Stained glass artists Molly Superfesky, Nora Raymond, Colleen Langford, Jane Ann Superfesky and Carol Cook are exhibiting their art at Unique Consignment LLC, 3438 University Ave., through the holidays. Here Carol and Molly share with Zackquill about the significance of West Virginia glass, being a creative in Morgantown and more…

Z: How did you end up in WV?

Carol Cook: A job opportunity brought us to West Virginia in the mid 60’s from the Midwest. What made me fall in love with West Virginia at that time was the weather. In the Midwest it was impossible to sit outside during a summer evening without bugs buzzing around your ears, here you could sit outside day and night with just an occasional pesky fly.

Molly Superfesky: I was born in Elkins, West Virginia. My mom is from Morgantown, and my dad is from Barbour County. They met while my dad was in school at WVU. We moved around a lot when I was a kid, but my dad’s job allowed them to settle in Morgantown. So, I was able to experience life in different states and towns.

Dragonfly

Z: How did you become an artist?

CC: I identify more as a skilled crafter. I don’t have the innate talent of an artist but have acquired, with experience, an idea about what I want to create and then actually making it happen. My mid-western father and mother loved visiting West Virginia. Once we discovered the local glass factories and then the Wissmach Glass Factory in Paden City my father’s passion became learning how to construct stained-glass lamp shades. Upon his passing I was given his tools, books and glass which I loaded into my car and brought to West Virginia. I was about to give up learning the trade when I took a class from Bill McLaughlin here in Morgantown. Bill was a master crafter who understood what glass would and wouldn’t do and eagerly passed that information on. It was easy to experiment with projects under Bill’s leadership because he knew how to correct any miscalculations or cutting errors.   I now enjoy the challenge of repairing old stained glass panels, creating new windows or sun catchers and continuing to use beautiful stained glass produced in West Virginia.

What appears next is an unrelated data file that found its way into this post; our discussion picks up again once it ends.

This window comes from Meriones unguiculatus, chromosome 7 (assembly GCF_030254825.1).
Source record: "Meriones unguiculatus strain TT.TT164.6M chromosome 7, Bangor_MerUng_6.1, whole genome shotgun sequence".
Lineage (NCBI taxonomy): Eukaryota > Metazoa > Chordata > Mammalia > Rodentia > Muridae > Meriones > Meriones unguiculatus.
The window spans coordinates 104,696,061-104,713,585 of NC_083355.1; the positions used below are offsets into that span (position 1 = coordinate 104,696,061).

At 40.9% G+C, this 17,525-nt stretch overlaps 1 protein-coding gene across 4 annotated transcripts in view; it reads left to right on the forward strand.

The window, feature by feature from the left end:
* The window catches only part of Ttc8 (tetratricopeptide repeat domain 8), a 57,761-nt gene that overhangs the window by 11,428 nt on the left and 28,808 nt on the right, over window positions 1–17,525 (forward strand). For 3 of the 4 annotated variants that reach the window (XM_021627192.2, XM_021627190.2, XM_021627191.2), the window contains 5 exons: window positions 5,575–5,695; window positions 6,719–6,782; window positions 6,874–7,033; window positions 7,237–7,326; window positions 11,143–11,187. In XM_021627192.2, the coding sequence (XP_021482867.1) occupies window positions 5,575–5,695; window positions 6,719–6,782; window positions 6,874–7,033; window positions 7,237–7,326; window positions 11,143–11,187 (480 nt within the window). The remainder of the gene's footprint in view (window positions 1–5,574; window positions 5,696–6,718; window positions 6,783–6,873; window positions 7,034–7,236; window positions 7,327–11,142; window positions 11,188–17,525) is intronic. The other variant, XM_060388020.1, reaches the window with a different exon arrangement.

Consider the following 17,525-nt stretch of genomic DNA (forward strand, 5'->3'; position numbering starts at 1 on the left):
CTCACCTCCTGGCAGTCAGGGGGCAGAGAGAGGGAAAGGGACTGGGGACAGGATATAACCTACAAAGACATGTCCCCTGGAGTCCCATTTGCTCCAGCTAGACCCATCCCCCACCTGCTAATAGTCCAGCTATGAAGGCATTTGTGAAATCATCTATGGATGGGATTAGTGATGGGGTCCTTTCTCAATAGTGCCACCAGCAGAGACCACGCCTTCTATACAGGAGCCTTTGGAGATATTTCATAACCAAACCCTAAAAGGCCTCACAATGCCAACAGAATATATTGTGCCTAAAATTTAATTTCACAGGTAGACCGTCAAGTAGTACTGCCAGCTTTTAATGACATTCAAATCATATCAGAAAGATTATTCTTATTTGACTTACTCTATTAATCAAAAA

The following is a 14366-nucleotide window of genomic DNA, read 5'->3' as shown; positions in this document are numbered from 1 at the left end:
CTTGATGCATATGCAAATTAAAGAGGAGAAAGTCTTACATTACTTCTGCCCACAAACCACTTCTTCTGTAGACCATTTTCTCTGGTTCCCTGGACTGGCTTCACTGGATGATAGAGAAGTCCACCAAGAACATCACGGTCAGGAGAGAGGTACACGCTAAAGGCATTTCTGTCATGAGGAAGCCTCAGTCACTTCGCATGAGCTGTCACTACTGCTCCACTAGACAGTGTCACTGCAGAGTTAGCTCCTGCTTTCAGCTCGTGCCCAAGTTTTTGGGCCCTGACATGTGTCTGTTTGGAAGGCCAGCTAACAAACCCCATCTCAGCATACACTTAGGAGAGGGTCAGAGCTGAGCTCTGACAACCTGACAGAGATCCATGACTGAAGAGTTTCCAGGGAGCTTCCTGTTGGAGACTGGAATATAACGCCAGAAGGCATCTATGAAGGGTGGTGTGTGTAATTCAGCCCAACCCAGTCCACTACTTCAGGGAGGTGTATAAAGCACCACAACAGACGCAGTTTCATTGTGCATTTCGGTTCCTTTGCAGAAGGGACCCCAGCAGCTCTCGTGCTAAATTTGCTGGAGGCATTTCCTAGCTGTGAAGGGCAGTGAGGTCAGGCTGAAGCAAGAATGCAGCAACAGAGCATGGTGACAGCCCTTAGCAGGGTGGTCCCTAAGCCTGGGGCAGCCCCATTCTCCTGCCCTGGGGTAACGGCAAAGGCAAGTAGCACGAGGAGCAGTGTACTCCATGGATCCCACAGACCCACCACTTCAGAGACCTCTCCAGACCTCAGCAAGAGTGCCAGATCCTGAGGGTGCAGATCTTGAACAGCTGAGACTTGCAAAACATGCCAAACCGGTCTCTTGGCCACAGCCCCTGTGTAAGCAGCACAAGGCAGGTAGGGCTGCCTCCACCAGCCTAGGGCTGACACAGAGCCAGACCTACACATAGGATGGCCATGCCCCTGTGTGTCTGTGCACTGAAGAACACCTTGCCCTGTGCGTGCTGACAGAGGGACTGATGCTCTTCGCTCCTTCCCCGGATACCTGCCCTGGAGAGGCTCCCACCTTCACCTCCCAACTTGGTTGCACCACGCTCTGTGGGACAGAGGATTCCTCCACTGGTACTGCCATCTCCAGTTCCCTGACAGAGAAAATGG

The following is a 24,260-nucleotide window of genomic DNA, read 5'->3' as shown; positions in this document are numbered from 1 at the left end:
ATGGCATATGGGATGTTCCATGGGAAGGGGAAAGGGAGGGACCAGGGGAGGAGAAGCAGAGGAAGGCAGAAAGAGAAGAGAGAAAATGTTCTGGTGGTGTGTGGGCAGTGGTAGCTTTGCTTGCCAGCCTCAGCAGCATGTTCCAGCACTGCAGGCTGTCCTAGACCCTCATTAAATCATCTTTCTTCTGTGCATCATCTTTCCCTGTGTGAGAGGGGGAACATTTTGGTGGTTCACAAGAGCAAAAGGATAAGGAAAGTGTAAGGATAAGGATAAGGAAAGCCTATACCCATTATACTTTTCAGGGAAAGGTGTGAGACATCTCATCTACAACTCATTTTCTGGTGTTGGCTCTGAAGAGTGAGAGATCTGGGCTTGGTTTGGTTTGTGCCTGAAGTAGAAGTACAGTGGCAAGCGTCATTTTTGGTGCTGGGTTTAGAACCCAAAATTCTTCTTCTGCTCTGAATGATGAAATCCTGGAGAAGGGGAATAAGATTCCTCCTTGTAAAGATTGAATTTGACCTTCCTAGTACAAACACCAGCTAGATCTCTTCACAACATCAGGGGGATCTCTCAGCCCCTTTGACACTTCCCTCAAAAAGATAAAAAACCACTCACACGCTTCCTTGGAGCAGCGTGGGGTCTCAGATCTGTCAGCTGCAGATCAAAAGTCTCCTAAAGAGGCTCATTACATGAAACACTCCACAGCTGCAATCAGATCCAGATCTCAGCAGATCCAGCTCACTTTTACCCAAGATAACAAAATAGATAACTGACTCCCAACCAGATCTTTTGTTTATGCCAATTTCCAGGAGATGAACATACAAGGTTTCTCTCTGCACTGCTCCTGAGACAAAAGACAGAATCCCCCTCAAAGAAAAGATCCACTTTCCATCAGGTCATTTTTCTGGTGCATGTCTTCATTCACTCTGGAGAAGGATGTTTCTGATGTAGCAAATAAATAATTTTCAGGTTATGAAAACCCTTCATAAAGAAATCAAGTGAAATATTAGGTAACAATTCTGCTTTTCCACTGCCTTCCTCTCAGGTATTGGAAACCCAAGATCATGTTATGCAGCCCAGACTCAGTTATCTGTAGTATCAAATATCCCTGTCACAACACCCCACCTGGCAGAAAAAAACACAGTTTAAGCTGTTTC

MS: I am not an artist. There is nothing evocative or transcendent about what I make. Everything that I make is decorative. I just really like to try make beautiful things. I always have. It starts when you are a kid with crayons and paper, or making clothes for your dolls, and then ends up with more adult materials like glass and lead solder.

Z: How did this exhibit come about/why is it important to the community?



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CC: Currently seven stained-glass crafters are working out of a studio in Star City. We often visit Unique Consignment so when Courtney Claudio offered us an opportunity to exhibit stained glass art works we accepted. As crafters we, mostly, share our finished projects with family and friends but appreciate displaying it to the public.